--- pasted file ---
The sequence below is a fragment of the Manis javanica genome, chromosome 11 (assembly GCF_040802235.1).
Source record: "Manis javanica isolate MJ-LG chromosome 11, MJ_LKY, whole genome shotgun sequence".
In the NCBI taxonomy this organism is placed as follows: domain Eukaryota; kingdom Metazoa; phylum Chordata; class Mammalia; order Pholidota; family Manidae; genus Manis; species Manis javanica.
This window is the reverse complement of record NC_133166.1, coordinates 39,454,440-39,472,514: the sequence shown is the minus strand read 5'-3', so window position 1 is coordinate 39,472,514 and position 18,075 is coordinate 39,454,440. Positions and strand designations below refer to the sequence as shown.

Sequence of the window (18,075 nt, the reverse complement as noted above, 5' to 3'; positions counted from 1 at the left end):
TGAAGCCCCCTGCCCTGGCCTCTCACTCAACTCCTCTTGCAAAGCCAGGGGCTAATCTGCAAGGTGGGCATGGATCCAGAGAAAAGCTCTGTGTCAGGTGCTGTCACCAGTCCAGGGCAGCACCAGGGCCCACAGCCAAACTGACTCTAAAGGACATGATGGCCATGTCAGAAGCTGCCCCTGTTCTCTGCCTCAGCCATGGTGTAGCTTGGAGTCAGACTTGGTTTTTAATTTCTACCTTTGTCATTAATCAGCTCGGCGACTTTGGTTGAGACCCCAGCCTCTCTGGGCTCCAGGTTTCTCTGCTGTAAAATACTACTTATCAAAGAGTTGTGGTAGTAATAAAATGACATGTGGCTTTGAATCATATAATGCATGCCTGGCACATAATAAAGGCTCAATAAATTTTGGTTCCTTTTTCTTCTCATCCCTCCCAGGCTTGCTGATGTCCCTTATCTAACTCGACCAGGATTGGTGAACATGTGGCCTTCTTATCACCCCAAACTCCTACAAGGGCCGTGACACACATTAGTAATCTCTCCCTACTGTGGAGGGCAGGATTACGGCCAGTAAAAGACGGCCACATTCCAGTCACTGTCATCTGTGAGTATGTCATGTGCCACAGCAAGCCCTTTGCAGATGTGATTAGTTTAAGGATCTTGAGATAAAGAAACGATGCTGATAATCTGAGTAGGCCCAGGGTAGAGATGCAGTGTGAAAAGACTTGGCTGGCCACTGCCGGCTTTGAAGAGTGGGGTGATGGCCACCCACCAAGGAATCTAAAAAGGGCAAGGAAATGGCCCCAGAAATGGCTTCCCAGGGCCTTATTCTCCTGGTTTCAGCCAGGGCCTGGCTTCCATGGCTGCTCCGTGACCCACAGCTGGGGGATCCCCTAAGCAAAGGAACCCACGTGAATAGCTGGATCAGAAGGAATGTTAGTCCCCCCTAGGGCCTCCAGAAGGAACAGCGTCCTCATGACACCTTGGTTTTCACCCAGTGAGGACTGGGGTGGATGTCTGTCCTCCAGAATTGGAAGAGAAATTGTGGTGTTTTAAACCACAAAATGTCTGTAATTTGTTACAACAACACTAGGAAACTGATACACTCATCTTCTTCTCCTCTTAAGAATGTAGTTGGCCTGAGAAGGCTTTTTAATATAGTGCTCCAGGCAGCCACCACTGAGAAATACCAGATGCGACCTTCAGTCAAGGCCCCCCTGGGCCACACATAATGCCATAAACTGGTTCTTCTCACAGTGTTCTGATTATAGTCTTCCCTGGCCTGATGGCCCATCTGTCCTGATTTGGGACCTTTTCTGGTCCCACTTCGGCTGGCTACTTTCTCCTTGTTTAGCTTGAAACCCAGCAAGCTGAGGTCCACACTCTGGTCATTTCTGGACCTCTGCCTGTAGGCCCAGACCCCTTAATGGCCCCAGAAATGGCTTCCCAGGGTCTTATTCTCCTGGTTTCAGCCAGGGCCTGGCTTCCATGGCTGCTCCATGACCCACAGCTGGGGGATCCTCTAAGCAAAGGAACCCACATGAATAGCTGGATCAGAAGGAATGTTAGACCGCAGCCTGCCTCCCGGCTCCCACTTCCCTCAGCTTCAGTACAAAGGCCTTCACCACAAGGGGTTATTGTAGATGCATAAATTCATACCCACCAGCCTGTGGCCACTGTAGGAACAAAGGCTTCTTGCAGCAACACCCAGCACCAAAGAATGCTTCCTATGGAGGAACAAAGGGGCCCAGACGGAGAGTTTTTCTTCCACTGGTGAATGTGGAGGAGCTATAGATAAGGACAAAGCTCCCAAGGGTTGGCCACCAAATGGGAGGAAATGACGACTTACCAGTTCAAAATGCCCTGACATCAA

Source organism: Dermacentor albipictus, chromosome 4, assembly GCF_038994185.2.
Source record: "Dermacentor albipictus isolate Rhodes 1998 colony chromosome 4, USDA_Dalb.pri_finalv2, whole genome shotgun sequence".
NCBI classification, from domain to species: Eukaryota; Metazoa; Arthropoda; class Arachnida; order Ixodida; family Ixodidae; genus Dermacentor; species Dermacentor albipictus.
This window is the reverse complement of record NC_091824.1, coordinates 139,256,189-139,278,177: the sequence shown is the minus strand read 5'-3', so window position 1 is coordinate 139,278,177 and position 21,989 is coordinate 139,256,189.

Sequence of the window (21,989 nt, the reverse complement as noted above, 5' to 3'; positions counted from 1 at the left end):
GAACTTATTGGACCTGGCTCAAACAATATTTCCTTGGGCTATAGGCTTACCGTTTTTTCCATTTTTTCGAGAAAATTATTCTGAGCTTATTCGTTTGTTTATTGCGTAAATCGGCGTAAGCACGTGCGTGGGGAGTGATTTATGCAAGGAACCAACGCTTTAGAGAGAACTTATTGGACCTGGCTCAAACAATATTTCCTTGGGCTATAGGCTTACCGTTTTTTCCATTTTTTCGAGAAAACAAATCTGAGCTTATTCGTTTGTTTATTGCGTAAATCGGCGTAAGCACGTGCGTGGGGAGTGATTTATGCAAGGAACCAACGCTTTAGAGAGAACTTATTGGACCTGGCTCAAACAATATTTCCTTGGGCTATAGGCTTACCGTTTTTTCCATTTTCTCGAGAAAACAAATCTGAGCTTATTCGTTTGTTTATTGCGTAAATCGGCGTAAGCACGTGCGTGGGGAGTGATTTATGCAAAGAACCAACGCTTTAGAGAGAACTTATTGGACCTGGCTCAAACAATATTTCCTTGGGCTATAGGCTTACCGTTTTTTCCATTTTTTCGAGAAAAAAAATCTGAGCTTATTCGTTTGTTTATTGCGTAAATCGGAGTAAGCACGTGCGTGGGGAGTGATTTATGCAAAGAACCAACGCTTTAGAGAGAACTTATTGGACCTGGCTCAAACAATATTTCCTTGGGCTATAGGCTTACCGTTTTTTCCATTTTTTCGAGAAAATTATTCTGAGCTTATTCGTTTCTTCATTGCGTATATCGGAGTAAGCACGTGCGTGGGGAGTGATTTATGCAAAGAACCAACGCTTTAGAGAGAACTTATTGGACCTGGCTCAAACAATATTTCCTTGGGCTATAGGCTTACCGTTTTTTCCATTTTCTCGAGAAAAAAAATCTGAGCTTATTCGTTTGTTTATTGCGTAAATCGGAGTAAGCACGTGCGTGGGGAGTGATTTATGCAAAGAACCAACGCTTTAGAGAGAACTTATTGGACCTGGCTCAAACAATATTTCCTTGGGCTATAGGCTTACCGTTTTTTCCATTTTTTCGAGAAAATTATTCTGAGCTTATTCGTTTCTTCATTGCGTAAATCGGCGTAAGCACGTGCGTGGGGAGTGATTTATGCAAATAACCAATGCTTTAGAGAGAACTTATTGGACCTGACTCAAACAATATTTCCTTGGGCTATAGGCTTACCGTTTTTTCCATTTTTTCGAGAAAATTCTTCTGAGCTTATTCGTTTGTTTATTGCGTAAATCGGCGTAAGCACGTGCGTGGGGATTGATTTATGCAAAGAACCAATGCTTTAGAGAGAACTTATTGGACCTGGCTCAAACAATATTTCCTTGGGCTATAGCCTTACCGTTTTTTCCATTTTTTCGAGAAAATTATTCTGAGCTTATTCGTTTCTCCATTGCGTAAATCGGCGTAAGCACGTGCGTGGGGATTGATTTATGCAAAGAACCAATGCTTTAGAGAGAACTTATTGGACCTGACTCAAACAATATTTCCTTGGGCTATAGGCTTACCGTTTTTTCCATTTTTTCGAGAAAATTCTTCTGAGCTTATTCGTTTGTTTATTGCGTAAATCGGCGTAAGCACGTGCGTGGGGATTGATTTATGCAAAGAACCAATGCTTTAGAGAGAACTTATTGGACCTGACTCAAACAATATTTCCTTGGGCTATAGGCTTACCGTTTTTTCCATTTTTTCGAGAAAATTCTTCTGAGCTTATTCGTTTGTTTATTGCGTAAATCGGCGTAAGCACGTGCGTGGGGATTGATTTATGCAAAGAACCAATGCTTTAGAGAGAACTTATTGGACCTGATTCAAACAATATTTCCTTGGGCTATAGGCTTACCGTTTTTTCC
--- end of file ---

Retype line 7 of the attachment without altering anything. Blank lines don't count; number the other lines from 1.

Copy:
Source organism: Dermacentor albipictus, chromosome 4, assembly GCF_038994185.2.